• Relationships

Birthday Blues: What Happens To Friendship After You Turn 30?

Remember when I was all, “I’m turning 30, so what?” Well, I think I jinxed myself! After writing that essay, the days until my 30th birthday continued to count down, and I started feeling some … anxiety and sadness about the whole thing. Not because I’m actually sad about bidding goodbye to my 20s — they were fun, but not that fun — but because so many of my friends have already hit the big 3-0 and I’m feeling woefully distant from them these days.Coincidentally, in the last month alone, three of the friends I have known the longest have gotten engaged. A good friend from college is getting married this month. They join the handful of other close friends I have that are already married. One of my newly engaged friends (also one of my closest pals) just announced she’s having a baby (a boy!), while my other best friend is actively trying to get pregnant herself. A third married friend told me recently that she thinks she’ll be pregnant sometime next year.

I have a few single friends, sure, and they’re awesome. But while I know life isn’t a race and I truly don’t feel like I’m competing, I feel strangely “behind” the vast majority of my friends in the personal life department. It’s not that I’m jealous or that I desperately wish I were getting married or having a baby right now — remember, I almost was married and am grateful not to be. But I also feel a little disconnected from them. I crave a core group of girlfriends that feel like family, but the ones I want that with, well, they all have their own families to build. They have couples dinners to attend, a bazillion weddings to fly to, and pre-natal vitamins to take. They’re getting winter ski houses and taking anniversary vacations.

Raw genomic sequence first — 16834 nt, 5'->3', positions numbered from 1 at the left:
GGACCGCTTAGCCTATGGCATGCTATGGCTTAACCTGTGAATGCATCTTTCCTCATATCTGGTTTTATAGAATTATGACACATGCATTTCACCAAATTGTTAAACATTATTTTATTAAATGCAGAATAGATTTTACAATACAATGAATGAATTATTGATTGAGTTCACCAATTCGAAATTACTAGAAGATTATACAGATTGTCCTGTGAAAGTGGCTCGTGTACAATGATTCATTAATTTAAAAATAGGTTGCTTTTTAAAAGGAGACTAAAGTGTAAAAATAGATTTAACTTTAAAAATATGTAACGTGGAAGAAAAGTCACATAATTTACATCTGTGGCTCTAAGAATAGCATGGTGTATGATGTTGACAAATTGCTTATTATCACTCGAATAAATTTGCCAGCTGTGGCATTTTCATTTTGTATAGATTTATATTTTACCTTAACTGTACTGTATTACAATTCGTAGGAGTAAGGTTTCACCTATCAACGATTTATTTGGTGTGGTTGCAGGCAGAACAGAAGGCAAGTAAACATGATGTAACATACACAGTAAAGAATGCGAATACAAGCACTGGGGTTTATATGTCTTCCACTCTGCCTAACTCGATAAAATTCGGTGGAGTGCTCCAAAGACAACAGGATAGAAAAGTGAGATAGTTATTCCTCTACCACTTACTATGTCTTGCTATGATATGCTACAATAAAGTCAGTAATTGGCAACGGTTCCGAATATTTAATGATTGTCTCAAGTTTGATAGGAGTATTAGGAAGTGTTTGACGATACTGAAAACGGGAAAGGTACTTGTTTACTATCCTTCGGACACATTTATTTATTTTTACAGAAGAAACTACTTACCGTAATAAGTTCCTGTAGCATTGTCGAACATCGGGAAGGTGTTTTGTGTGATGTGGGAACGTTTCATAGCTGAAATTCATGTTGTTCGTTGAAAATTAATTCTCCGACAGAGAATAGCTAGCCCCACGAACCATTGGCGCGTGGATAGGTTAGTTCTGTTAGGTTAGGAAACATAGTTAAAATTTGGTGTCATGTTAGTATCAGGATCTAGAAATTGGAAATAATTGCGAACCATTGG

In my adulthood, most of my friends have been good acquaintances rather than besties. I attribute this to the fact that when I was in 8th grade, my bestest bestest bestest friend since I was 5 transferred to a new school. There she made tons of new buddies, who shared her interest in dancing. A year after she started there, I was accepted. When I called to tell her the exciting news, she replied, “Ugh. Why does everyone want to come to this school all of the sudden?” She didn’t talk to me at all once I started. Since then I’ve always kept my friends at an arm’s length, not wanting to have my heart broken that way again. It’s not a conscious thing — I just went many years without getting too attached, though I’ve always had many woman in my life whom I’ve adored.

But after my breakup with my ex, I really saw how many wonderful female friends I had in my life. They truly supported me in ways I never expected. They managed to completely re-inspire my faith in female friendship and I think there are bonds with a handful of them that will last a lifetime. But during that time they have also had major changes happen in their lives — as described above — and I’ve started to feel some emotional bruising that comes with allowing yourself to, well, care about people. They’re moving on to new phases in their lives, while I’m kind of wandering. I’m happy for them, but I’m feeling a little lonely. Is this what happens in your late 20s and 30s, as your friends start to “settle down”? As friends start to create families of their own, their priorities shift — where does that leave us single ladies?

I ultimately want all of those things that my friends have — commitment and companionship and children — but truthfully, I can’t always imagine those things happening for me. Of course, at age 30 my mom was pregnant with me and about to marry my dad (yeah, I was an accident), but I’m sure when she looked ahead she didn’t see, say, a divorce or a cross-country move, two things that have occurred in her life in the last decade. Turning 30 has started to make me wonder what positive and negative events are to come. I’ve always liked being “prepared.”

When I went to Costa Rica this summer, one of the big “lessons” I brought back with me was that there’s something extremely gratifying about not looking too far ahead. The chances of envisioning what the future will actually hold are slim and life is better spent enjoying things as they happen. For the most part, I think I have applied that to my life rather well, but with 30 only, ack, a week away and everyone around me going through major life changes, I’m suddenly feeling this weird, self-imposed pressure to anticipate what’s ahead. What do I want? How am I going to get those things? Where do I want to go and how am I going to get there?

So, yes, I am turning 30 and I do feel a certain sense of SO WHAT? about the whole thing. But suddenly I’m scared and a little sad. Just not about the extra candle on my birthday cake.

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